Puerto Rico: Lingering Questions for Banco Popular’s Richard Carrion
Late last year, we posed several questions to Banco Popular President and CEO Richard Carrion, in conjunction with his appearance as a witness during a Congressional hearing on Puerto Rico’s public debt.
Our questions centered mainly upon his recent emergence as a staunch advocate of a unilateral restructuring of Puerto Rico’s debt, a bizarrely anti-lender stance for the head of the Island’s largest bank. Among our questions, we asked how Carrion’s bank had avoided the severe exposure to Puerto Rican debt experienced by the Island’s other lenders and citizens, and why Popular – a private sector leader by any definition – has been so reluctant to align with other private sector actors in negotiating a consensual debt solution between Puerto Rico and its lenders.
Carly Fiorina is articulate, thoughtful and accomplished. For those who keep track of such things, she was the first woman to lead a Fortune 50 business, and she ran a credible, if unsuccessful, campaign for a U.S. senate seat from California. In the early going of the race for the Republican presidential nomination, she is receiving enthusiastic responses from Republican audiences.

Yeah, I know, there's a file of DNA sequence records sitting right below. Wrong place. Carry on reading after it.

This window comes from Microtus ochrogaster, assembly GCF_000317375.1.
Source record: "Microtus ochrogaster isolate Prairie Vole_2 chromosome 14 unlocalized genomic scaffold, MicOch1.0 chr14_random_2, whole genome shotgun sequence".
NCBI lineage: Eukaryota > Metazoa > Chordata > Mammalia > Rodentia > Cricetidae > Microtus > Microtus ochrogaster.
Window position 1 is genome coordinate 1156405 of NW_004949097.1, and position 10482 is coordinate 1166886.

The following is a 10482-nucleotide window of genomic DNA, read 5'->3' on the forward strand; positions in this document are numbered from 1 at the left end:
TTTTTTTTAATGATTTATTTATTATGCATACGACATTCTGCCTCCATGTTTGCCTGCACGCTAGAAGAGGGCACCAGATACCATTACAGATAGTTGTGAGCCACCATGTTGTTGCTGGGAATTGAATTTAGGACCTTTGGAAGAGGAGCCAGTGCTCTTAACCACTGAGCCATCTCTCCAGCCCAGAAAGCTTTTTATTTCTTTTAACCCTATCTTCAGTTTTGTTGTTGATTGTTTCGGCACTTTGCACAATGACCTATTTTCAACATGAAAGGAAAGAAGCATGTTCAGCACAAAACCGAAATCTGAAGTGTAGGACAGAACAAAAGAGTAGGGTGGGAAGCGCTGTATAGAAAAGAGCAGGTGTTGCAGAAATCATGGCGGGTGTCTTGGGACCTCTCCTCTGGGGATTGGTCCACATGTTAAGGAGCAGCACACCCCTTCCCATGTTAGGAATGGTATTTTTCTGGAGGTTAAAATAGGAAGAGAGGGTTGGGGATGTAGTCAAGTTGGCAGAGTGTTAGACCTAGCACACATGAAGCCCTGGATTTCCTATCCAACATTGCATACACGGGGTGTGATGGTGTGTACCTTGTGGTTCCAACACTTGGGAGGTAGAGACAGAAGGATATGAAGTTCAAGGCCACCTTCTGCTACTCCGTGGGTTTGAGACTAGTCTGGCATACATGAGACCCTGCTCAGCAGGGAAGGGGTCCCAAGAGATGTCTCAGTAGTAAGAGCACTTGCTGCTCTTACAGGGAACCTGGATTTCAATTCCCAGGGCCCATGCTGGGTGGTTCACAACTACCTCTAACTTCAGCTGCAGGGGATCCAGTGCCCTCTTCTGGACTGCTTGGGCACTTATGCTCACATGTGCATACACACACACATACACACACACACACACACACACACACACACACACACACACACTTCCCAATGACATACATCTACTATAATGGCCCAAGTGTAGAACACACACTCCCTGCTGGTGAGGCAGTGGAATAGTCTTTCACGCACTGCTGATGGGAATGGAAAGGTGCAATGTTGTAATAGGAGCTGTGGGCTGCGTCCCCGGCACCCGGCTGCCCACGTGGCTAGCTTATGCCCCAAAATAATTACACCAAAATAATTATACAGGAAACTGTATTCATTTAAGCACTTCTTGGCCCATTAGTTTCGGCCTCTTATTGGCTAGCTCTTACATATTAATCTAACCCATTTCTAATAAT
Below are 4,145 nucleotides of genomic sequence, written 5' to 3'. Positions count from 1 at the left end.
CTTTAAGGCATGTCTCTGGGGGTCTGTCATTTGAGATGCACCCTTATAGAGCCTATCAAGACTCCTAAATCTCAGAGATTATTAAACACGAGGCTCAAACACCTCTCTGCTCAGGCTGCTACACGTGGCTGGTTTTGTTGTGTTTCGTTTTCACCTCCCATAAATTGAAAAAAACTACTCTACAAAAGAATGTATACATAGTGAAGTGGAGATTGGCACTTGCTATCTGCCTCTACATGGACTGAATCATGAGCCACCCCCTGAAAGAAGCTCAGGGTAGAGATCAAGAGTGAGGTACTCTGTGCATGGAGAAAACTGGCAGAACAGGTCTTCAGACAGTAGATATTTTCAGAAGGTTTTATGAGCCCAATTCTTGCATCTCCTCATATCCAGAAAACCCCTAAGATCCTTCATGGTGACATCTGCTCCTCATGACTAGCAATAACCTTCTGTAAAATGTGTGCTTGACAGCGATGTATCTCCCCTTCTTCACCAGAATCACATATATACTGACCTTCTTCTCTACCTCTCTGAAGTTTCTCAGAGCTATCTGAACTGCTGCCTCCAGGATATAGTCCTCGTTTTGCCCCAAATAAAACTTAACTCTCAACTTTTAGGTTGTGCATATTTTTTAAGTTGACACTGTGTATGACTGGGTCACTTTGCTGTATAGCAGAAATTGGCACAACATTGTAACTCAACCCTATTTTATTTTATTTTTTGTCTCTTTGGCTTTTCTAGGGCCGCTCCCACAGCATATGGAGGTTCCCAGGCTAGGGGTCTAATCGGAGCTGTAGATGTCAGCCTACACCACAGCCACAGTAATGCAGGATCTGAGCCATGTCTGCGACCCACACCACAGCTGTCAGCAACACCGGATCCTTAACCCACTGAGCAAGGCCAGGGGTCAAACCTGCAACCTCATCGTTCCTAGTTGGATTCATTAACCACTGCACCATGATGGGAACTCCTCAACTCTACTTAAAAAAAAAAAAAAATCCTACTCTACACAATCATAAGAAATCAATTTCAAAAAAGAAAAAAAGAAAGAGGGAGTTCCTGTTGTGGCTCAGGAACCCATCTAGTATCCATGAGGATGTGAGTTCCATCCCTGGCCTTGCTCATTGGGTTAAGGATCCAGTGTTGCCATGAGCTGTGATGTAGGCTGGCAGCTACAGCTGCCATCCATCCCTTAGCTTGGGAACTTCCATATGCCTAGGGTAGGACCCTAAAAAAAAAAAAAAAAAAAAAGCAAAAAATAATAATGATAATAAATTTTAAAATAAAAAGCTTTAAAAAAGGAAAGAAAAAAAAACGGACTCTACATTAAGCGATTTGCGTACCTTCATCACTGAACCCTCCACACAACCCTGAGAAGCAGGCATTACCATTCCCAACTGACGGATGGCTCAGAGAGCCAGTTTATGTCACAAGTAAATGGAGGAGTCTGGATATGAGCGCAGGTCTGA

Though I've long been skeptical of non-politicians running for president of the United States, I'm open to the possibility that she has what it takes -- but only if the premise is that she is offering something besides…
"The Supreme Court halted the EPA's major anti-global warming initiative late Tuesday evening, dealing a major blow to President Obama's hopes of overseeing a green energy transition in his final year in office. The 5-4 decision by the court puts the Environmental Protection Agency's regulation on hold while a lower appeals court hears states' challenge to the rules. More than two dozen states sued…[more]